V. Sithence I see you conceive such pleasure in it, I will proceede on and goe forward a little farther. Manie there bee which exercise this warde uppon theyr lefte foote, but therein they differ. Therefore it importes to bee well instructed in the diversitie: for if your enemie lie in that warde, and y ou uppon your right foote, and he beare himselfe and his Dagger highe, charge him towardes his lefte side, and in the approche, see you parte with greate readynesse with your right foote towardes his left, and speedilie thrust you a stoccata in his belly, & in the thrusting, look you ender under his arme or hande, turning your bodie on the right side, and the back side of your sword hand toward your left. If he hold his dagger low, charge him towards his left side with your right foote side-waies, and thrust either a stoccata or imbroccata, as you shall thinke best, above his dagger, and for your owne safegard, turne your bodie upon the right side. And if you see him lie displaide, carrie your bodie on your right side, and traverse to his lefte, and then thrust your stoccata betweene his sword and dagger.
Moreover, you maye thruste your stoccata either at his face or breast, but doo it with greate promptnesse, and in the same time recoile with your left foot drawing after your right, and be quicke in the retire to recover your rapier, that if your enemie make forward, you may be readie againe to thrust: therefore be quicke and vigilant, otherwise if in your thrusting you be not readie, in that selfe same time your enemie maie well hit you: but retiring with your feete, and escaping with your bodie, you shall shunne all daunger. Againe, if you finde his rapier point hight, charge him lowe upon the left foot, and directlie with your dagger at his Rapiers point, bearing your Dagger as I have taught you: so you maie thrust either at his face or brest without retiring, but being sure to lie wel in your ward, for in the time whilest you retire or withdraw your feet, you shall be in danger, but keeping that ward sure, you are without perill, for whether hee thrust above or belowe, you beeing in that ward are safe, and more ready to winde your pointe above or belowe his dagger, or you maie give him a mandritta on the legs: neither can he hurt you in his circular or turning, if he should so recoile. Againe, if you see himlie upright, lie you so likewise, but ever keep your Dagger readie, and you maie feigne a stoccata at his face, and whilest he goeth about to breake it, winde your pointe quicklie under his dagger, and wheele with your bodie halfe compasse, avoiding with your right foote side-waies, as I have tolde you. And if hee charge you lowe and lie open, comming directlie on your pointe, give backe your bodie a little, and thrust a riversa or stoccata like an imbroccata, and readilie remove with your right foot backward: or if hee lie as manie doe, with his sword upon his dagger crosse-wise, you may redilie thrust him in the face, and retire backeward towards his lefte side. Againe, in that maner of lying, you maie charge him towardes his right side, and thrust a stoccata at his face, betweene his Rapier and Dagger, ever remembring that your sword passe by the middest of his Dagger, and give him a riversa in recoiling backward towards his right side. And if you fortune not to hitte him, and that he passe upon his right foote, doe you but change your bodie to the lefte side, lifting up your poinard, and holding your hand firmelie on your right knee, so shal you be master of his swoorde, and maie easilie hit him: and the more fierce he is, the more you shall commaund his weapon, and mangle him, neither can he strike you, either within or without your Dagger, or with a dritta or riversa upon the legges. Againe, if you see him holde his dagger with the point turning to his lefte side, thrust at his face a riversa, guiding your pointe to ender in the middest of his dagger, and soddenlie recoile: and if he likewise parte, doe as I have alreadie tolde you, winding your bodie well upon your lefte side: if you finde him lying open, use your caricado toward his right side, and lye loew in your warde, carrying your bodie on your lefte side, bearing your Dagger out at length, as I have taught you in the first warde: but let your hand beeing directly with your knee, turne with your bodie, and in this manner you maie offer a thrust: and if hee thrust first, beare your dagger readie to defend your selfe, and your rapier to offend him. But in this be very heedful, as I have often tolde you, neither elevate nor abase your dagger hand, nor beare him over the one side or the other, for if your enemy have good skill in his weapon, and withall a readie hand, he may easilie beare his pointe compasse and hurt you: or many times feigne a thrust to deceive you. Therefore be alwaies advised to keepe your hand firme, not abasing or lifting up your pointe, or turning your wrist on the one side or other: and if he thrust at you, you maie well readilie both defend your selfe, and offend him.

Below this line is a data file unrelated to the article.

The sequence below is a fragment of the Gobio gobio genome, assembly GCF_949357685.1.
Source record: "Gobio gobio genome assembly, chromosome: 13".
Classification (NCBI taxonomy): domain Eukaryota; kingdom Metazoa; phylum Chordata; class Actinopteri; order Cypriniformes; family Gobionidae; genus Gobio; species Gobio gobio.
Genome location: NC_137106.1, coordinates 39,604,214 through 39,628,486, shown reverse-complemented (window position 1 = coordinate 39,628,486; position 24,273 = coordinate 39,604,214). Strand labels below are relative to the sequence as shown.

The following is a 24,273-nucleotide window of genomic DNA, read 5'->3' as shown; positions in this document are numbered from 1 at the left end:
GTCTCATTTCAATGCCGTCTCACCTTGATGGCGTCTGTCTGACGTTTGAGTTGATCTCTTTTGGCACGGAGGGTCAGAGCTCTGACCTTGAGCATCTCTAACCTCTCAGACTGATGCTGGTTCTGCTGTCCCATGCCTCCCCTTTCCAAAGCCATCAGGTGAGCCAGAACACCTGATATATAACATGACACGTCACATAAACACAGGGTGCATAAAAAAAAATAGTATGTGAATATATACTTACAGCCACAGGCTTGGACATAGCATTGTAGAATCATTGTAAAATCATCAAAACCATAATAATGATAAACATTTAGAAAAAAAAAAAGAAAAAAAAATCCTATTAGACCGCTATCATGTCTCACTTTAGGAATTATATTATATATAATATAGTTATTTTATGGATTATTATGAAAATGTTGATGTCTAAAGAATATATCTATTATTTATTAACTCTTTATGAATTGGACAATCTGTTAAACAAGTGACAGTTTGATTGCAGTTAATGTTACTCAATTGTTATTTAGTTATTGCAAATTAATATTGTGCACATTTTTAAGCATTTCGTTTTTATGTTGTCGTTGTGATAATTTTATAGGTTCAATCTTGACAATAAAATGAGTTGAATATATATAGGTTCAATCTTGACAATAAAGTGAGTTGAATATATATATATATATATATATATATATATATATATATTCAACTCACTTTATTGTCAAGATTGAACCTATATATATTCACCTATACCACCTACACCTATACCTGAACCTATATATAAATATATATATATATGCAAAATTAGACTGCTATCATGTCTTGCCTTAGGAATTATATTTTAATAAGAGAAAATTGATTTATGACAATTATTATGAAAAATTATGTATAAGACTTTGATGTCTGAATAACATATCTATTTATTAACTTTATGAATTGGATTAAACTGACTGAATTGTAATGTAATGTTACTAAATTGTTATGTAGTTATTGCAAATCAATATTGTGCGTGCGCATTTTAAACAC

Moreover, if he abase his point, lie in your lefte foot warde, and use your caricado upon his right side, and if hee thrust either an imbroccata above your Dagger, or a mandritta at your head, removing his right foot, turne readilie your bodie on your right side, lifting up your Dagger, and turning your wriste. Againe, if you finde his pointe farre out, charge him in your left foot ware towards his right side, and charge him with your Dagger close to his sworde, and letting fall your pointe under his, you maie easilie thrust a stoccata or imbroccata, but ever keepe firme your Dagger hand, and lift not up your bodie, and in breaking his thrust toward his left side, you maie give him a riversa either in the brest or on the legs. Besides this, many more practises there be, which with good exercise of body, and readines of hand, might easilie be effected. But because it groweth somewhat late, and our discourse hath lasted so long, I will take my leave of you, retiring my selfe to dispatch some busines before my going home.
L. I am infinitely beholding unto you for these good instructions, and to morrow I wil meete you, to understand somewhat more, for my farther skil, and avoiding of idlenes.
V. God be your guide, and to morrow I will expecte you.